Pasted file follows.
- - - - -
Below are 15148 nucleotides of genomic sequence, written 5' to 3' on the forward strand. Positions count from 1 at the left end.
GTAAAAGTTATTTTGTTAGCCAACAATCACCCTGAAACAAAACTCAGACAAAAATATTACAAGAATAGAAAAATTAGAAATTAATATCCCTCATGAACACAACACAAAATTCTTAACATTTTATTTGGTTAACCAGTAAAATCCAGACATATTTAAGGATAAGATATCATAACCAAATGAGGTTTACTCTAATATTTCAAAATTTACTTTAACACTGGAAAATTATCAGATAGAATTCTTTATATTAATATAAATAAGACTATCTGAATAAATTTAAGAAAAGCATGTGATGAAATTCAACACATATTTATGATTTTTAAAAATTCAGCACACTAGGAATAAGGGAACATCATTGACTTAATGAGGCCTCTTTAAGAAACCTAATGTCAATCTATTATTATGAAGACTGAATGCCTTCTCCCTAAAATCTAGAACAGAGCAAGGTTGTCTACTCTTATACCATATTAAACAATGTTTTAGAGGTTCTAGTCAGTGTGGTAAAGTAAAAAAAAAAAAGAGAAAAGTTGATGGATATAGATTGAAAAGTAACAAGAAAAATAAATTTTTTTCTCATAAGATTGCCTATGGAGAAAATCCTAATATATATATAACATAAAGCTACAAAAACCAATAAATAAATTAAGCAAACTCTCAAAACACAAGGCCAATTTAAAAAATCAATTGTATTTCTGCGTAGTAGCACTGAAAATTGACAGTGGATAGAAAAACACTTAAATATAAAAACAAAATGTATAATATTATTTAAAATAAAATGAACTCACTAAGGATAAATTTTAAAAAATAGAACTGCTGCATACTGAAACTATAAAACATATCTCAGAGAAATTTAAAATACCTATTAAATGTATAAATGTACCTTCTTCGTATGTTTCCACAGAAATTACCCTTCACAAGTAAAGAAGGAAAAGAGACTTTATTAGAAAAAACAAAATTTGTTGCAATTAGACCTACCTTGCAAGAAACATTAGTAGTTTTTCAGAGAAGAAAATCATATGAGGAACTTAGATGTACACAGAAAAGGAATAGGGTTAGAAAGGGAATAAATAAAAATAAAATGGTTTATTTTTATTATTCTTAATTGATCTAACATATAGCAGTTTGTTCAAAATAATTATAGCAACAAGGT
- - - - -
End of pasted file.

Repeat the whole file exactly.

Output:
Below are 15148 nucleotides of genomic sequence, written 5' to 3' on the forward strand. Positions count from 1 at the left end.
GTAAAAGTTATTTTGTTAGCCAACAATCACCCTGAAACAAAACTCAGACAAAAATATTACAAGAATAGAAAAATTAGAAATTAATATCCCTCATGAACACAACACAAAATTCTTAACATTTTATTTGGTTAACCAGTAAAATCCAGACATATTTAAGGATAAGATATCATAACCAAATGAGGTTTACTCTAATATTTCAAAATTTACTTTAACACTGGAAAATTATCAGATAGAATTCTTTATATTAATATAAATAAGACTATCTGAATAAATTTAAGAAAAGCATGTGATGAAATTCAACACATATTTATGATTTTTAAAAATTCAGCACACTAGGAATAAGGGAACATCATTGACTTAATGAGGCCTCTTTAAGAAACCTAATGTCAATCTATTATTATGAAGACTGAATGCCTTCTCCCTAAAATCTAGAACAGAGCAAGGTTGTCTACTCTTATACCATATTAAACAATGTTTTAGAGGTTCTAGTCAGTGTGGTAAAGTAAAAAAAAAAAAGAGAAAAGTTGATGGATATAGATTGAAAAGTAACAAGAAAAATAAATTTTTTTCTCATAAGATTGCCTATGGAGAAAATCCTAATATATATATAACATAAAGCTACAAAAACCAATAAATAAATTAAGCAAACTCTCAAAACACAAGGCCAATTTAAAAAATCAATTGTATTTCTGCGTAGTAGCACTGAAAATTGACAGTGGATAGAAAAACACTTAAATATAAAAACAAAATGTATAATATTATTTAAAATAAAATGAACTCACTAAGGATAAATTTTAAAAAATAGAACTGCTGCATACTGAAACTATAAAACATATCTCAGAGAAATTTAAAATACCTATTAAATGTATAAATGTACCTTCTTCGTATGTTTCCACAGAAATTACCCTTCACAAGTAAAGAAGGAAAAGAGACTTTATTAGAAAAAACAAAATTTGTTGCAATTAGACCTACCTTGCAAGAAACATTAGTAGTTTTTCAGAGAAGAAAATCATATGAGGAACTTAGATGTACACAGAAAAGGAATAGGGTTAGAAAGGGAATAAATAAAAATAAAATGGTTTATTTTTATTATTCTTAATTGATCTAACATATAGCAGTTTGTTCAAAATAATTATAGCAACAAGGT